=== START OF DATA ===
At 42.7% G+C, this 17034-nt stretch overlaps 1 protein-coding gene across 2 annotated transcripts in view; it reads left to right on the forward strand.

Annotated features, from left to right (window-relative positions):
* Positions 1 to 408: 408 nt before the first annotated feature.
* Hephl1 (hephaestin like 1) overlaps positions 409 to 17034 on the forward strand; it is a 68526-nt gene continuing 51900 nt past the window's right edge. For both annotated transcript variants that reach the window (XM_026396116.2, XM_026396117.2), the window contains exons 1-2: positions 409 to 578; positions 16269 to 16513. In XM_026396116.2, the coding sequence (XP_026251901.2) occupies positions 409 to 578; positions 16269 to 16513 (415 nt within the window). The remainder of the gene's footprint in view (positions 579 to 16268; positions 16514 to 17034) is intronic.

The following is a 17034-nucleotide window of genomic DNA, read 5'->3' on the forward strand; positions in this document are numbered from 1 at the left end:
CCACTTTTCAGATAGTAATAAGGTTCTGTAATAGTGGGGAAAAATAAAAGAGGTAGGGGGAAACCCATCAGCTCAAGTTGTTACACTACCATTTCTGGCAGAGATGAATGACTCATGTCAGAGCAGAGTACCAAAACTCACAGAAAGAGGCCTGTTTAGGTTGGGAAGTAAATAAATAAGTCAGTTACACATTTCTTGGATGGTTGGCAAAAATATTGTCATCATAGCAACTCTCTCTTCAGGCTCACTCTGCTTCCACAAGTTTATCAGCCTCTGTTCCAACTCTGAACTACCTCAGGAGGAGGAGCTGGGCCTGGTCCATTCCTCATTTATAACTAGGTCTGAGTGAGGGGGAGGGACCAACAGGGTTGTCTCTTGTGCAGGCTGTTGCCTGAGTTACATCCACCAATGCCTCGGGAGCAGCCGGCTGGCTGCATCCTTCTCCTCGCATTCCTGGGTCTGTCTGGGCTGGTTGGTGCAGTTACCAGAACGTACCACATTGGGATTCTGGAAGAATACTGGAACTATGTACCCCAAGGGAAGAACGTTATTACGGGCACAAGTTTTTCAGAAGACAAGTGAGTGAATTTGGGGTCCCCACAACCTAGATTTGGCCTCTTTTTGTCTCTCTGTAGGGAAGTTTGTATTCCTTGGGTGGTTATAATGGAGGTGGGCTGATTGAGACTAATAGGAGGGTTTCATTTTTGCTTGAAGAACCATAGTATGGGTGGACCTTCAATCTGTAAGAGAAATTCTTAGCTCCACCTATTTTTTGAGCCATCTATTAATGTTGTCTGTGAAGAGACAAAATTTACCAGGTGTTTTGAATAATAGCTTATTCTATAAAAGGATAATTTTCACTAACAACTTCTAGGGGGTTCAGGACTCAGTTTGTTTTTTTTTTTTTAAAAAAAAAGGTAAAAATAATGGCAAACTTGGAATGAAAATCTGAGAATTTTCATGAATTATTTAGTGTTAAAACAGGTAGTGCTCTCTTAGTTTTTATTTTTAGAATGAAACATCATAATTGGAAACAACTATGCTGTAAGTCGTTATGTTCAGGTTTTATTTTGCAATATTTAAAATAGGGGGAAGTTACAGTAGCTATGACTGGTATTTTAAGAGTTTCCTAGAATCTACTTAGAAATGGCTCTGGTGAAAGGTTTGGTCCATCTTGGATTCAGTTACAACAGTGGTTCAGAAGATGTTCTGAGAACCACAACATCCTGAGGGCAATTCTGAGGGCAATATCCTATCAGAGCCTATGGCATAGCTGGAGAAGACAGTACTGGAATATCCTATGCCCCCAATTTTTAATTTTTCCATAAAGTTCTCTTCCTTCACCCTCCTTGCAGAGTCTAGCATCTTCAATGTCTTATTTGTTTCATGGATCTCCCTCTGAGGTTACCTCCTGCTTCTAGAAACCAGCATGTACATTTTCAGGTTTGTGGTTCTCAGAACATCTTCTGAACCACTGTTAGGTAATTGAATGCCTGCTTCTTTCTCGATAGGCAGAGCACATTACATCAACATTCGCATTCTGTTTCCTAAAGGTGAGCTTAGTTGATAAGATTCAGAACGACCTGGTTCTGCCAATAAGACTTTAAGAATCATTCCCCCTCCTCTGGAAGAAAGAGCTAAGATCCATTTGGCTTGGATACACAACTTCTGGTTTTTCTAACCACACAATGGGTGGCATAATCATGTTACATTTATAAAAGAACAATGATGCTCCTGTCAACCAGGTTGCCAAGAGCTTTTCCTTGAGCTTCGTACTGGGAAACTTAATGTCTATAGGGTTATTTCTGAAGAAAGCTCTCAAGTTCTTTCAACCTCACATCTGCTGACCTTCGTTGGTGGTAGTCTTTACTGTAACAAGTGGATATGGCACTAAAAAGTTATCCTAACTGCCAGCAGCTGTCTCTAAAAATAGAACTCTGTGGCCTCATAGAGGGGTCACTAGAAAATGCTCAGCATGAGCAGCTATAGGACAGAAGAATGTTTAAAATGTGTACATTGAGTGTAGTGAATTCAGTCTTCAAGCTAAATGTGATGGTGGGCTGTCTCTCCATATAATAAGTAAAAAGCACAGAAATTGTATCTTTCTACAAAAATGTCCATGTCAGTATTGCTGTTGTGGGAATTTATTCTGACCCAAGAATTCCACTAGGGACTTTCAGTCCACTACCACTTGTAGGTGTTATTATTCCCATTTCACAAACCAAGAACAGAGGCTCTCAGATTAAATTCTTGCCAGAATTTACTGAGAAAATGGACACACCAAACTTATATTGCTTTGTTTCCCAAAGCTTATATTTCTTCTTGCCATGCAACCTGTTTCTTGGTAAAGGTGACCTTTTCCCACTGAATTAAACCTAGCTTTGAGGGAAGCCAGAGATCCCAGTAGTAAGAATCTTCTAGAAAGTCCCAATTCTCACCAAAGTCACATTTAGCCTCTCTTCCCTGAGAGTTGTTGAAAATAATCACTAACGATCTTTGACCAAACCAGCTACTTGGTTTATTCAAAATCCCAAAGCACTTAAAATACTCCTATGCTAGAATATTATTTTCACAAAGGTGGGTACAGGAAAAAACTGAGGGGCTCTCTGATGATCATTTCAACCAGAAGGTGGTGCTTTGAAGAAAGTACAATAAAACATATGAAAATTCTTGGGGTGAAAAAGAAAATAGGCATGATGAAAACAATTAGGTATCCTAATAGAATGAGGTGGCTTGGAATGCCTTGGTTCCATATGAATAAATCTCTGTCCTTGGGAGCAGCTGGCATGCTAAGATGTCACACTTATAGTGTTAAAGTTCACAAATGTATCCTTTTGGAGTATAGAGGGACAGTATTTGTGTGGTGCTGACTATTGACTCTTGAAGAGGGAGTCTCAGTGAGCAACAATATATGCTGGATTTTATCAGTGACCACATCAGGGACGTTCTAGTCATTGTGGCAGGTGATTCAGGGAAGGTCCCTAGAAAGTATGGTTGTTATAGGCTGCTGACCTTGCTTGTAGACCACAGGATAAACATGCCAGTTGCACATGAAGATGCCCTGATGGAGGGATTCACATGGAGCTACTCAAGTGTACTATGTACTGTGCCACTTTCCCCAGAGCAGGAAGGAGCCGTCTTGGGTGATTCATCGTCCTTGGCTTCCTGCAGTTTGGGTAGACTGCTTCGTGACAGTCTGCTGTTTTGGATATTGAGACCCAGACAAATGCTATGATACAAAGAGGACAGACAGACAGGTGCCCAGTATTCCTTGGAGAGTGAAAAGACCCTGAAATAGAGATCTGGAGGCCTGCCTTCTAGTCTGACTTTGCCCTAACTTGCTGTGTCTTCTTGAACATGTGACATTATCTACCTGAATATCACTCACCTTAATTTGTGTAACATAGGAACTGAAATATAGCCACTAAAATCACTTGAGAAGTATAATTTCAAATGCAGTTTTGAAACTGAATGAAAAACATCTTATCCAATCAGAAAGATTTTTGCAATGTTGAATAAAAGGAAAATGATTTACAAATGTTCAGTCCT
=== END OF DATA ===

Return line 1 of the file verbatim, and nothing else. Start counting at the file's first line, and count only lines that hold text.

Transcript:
At 42.7% G+C, this 17034-nt stretch overlaps 1 protein-coding gene across 2 annotated transcripts in view; it reads left to right on the forward strand.